What the New E-Verify Law in California Means for Employers

  • March 8, 2016
  • Bryan Barajas
  • Approx. Read Time: 2 Minutes

The laws concerning the use of E-Verify in California changed on January 1, 2016, due to California Assembly Bill 622. E-Verify is a national system to ensure employees are qualified to work in the United States, and this system is jointly administered by USCIS, the Department of Homeland Security, and the Social Security Administration. Here is an overview of what California employers need to know:

How California's New Law Affects Employers

Employers in California are now prohibited from using the E-Verify system to check on the legality status of any current employee. The law also prevents them from using E-Verify to ascertain whether job applicants are legally allowed to work in the U.S. Therefore, the only time a California employer is permitted to use this verification system is to determine the status of someone to whom they are offering a job. Employers are permitted to make their job offer conditional on the candidate's eligibility to work. There are a few exceptions made for employers who receive federal funds or who are under federal mandates to verify the legal status of their employees. There is also a new requirement that the California employer has to immediately notify a potential new hire if the E-Verify system cannot find their information, and disregarding this requirement carries a $10,000 penalty for the employer.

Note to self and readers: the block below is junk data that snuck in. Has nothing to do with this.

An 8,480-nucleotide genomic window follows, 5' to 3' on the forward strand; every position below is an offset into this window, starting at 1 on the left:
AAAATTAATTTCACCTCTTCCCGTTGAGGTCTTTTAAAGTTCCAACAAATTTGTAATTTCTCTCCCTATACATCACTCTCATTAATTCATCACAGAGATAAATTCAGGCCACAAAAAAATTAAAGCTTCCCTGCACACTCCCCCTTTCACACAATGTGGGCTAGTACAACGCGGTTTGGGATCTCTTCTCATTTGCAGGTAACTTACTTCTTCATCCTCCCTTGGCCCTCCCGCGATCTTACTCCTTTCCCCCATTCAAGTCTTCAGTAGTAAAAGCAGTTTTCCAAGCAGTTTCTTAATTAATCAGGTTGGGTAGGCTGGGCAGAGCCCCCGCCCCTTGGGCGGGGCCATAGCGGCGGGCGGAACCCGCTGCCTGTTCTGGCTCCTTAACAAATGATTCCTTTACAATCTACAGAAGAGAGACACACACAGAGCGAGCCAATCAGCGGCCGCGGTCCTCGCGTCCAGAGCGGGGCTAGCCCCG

Mitigating Risk Under the New Law

It's essential that all employers nationwide approach the use of E-Verify with current best practices in order to mitigate any risks associated with non-compliance. In some states, employers are required to use E-Verify with all new hires, and a study by the Cato Institute shows that there is nationwide disregard for these requirements. For example, the study shows that in four states that mandate the use of E-Verify, roughly half of all employers still do not use the system. Since E-Verify compliance requires awareness of laws at both the federal and state levels, employers must make efforts to understand a dual set of obligations. Federal requirements are spelled out in the USCIS E-Verify User Manual, while good labor law attorneys in each state will be the best information resource for understanding state requirements. Given the stiff penalties for non-compliance with California's new E-Verify law, and the fact that this new law allows every job applicant to prosecute an employer for not following the law, investing in legal advice is a wise choice for all California employers.

Implications Regarding E-Verify for Healthcare Employers

A study commissioned by USCIS found that as of 2013, 86 percent of employers nationwide are using the E-Verify system. This survey didn't include the healthcare industry among those industries that typically employ large numbers of undocumented workers, but there are healthcare fields that will be strongly affected by the new California law. Foreign-born workers accounted for 16 percent of all healthcare employees in the U.S. in 2012, including one-quarter of physicians and 22 percent of healthcare support workers. Most immigrant healthcare workers other than physicians must receive a Health Care Worker Certification from USCIS before they can begin employment. This requirement is entirely separate from the E-Verify system, but it is indicative of the complex web of regulations affecting employers in the healthcare field.

As more foreign-born workers apply for jobs throughout the entire healthcare sector, every HR office and facility manager will need to be continuously current with the requirements and restrictions regarding their use of E-Verify.

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